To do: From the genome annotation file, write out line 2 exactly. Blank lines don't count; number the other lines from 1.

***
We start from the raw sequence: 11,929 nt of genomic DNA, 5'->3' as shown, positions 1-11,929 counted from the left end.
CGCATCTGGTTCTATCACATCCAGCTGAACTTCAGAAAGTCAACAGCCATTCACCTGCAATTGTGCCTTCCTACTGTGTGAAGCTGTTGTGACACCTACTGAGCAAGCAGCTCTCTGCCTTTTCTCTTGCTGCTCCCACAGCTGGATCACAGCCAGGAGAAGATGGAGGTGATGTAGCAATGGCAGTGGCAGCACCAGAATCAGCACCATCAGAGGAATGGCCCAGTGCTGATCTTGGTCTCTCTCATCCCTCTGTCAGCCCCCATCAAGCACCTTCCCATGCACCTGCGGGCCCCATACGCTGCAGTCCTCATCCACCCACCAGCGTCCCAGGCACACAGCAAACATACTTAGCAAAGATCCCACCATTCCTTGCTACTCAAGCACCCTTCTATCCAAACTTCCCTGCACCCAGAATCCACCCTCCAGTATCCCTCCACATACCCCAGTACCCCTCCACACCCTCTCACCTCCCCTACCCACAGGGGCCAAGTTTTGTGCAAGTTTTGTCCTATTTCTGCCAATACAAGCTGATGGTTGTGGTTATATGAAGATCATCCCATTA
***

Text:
CGCATCTGGTTCTATCACATCCAGCTGAACTTCAGAAAGTCAACAGCCATTCACCTGCAATTGTGCCTTCCTACTGTGTGAAGCTGTTGTGACACCTACTGAGCAAGCAGCTCTCTGCCTTTTCTCTTGCTGCTCCCACAGCTGGATCACAGCCAGGAGAAGATGGAGGTGATGTAGCAATGGCAGTGGCAGCACCAGAATCAGCACCATCAGAGGAATGGCCCAGTGCTGATCTTGGTCTCTCTCATCCCTCTGTCAGCCCCCATCAAGCACCTTCCCATGCACCTGCGGGCCCCATACGCTGCAGTCCTCATCCACCCACCAGCGTCCCAGGCACACAGCAAACATACTTAGCAAAGATCCCACCATTCCTTGCTACTCAAGCACCCTTCTATCCAAACTTCCCTGCACCCAGAATCCACCCTCCAGTATCCCTCCACATACCCCAGTACCCCTCCACACCCTCTCACCTCCCCTACCCACAGGGGCCAAGTTTTGTGCAAGTTTTGTCCTATTTCTGCCAATACAAGCTGATGGTTGTGGTTATATGAAGATCATCCCATTA